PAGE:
NASA scientists discover that planets with oceans are widespread in the galaxy

Some years ago, Lynnae Quick, a planetary scientist started to speculate if any of them not less than 4,000 identified planets or exoplanets outside our solar system, could resemble some of the watered moons orbiting Saturn and Jupiter. Although several of those moons do not have atmospheres and have ice cover, they still are among the top objectives in NASA’s exploration for life outside Earth, with good examples classified as ocean worlds being Enceladus moon of Saturn and Europa moon of Jupiter.

NASA planetary scientist, Quick, who focuses on ocean worlds and volcanism stated that water plumes erupt from Enceladus and Europa, so they could tell that the bodies have subsurface water bodies underneath their ice shells. They contain energy that constrains the plumes that are two necessities for life. Quick added that the thought of those places being probably habitable, perhaps their bigger versions in other planetary systems could be livable too.

Lynnae Quick opted to explore if there could be planets relatable to Enceladus and Europa in the Milky Way galaxy. The worlds could too be geographically active enough to fire plumes from their surfaces that could be detected by telescopes one day.

From a mathematical study of various dozen exoplanets, comprising of neighbour planets in the TRAPPIST-1 system, Lynnae Quick together with her counterparts studied something important. Exceeding a quarter of the exoplanets, they researched on could be ocean worlds, with most of them harbouring oceans underneath ice surface layers, similar to those of Enceladus and Europa. Besides, most of these planets might be emitting more energy compared to Enceladus and Europa.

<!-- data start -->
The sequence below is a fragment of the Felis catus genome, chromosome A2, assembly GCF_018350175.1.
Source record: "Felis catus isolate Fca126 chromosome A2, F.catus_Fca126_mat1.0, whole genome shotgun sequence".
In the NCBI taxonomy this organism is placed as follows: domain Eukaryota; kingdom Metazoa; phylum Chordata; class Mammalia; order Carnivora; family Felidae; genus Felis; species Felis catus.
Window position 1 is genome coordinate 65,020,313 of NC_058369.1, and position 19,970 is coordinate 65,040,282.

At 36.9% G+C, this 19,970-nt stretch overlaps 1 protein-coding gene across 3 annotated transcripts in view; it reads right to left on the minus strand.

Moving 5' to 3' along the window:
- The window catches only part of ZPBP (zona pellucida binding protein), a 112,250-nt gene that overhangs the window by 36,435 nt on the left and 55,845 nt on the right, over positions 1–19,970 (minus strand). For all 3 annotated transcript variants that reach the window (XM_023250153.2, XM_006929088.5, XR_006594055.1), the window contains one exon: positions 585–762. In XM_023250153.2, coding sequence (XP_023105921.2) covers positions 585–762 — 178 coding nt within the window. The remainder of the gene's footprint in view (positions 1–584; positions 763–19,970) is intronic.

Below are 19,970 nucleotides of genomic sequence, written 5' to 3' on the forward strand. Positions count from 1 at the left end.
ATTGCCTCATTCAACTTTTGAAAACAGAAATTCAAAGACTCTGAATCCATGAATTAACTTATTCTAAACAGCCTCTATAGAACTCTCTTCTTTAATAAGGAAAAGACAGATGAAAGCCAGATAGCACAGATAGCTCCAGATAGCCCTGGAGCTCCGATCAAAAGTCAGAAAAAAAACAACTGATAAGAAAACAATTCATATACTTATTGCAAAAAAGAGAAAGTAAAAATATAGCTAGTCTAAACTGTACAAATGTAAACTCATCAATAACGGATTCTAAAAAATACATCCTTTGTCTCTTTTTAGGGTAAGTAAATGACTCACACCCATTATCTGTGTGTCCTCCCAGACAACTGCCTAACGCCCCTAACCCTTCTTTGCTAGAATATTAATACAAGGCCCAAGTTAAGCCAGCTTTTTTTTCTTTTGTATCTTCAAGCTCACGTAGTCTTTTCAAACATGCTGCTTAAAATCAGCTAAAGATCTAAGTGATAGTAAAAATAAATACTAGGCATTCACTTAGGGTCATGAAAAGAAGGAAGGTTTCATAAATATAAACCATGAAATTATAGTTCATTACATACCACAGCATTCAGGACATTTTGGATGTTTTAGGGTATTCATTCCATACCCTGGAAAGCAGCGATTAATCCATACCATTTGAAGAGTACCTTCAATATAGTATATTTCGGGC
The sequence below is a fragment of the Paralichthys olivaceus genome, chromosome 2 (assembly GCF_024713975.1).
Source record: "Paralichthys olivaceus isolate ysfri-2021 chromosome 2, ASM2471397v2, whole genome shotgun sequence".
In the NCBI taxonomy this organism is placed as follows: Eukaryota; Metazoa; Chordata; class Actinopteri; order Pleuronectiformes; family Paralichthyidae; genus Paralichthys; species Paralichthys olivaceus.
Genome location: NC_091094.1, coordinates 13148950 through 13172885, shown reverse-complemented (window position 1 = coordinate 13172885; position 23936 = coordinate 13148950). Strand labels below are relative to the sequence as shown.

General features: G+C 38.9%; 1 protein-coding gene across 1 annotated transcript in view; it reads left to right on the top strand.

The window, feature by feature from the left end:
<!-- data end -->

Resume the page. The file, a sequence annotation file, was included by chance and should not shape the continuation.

Scientists might one day be in a position to examine the predictions of Quick by gauging the heat released from exoplanets or by noticing a cryovolcanic or volcanic explosion in the wavelengths of light released by molecules in the atmosphere of a planet. Currently, scientists cannot see most exoplanets in any aspect. 

While the supposition that goes into the mathematical replicas are educated guesswork, they could be of help to scientists in narrowing the register of promising exoplanets to look for conditions good for life.  The impending James Webb Space Telescope of NASA or other space operations could pursue.

Aki Roberge, who is a NASA Goddard astrophysicist and having worked together with Quick on the analysis, stated that future operations to search for life outside our solar system are centred on planets such as Earth since it has a biosphere. The biosphere is so plentiful that it is altering the chemistry of the entire atmosphere. 

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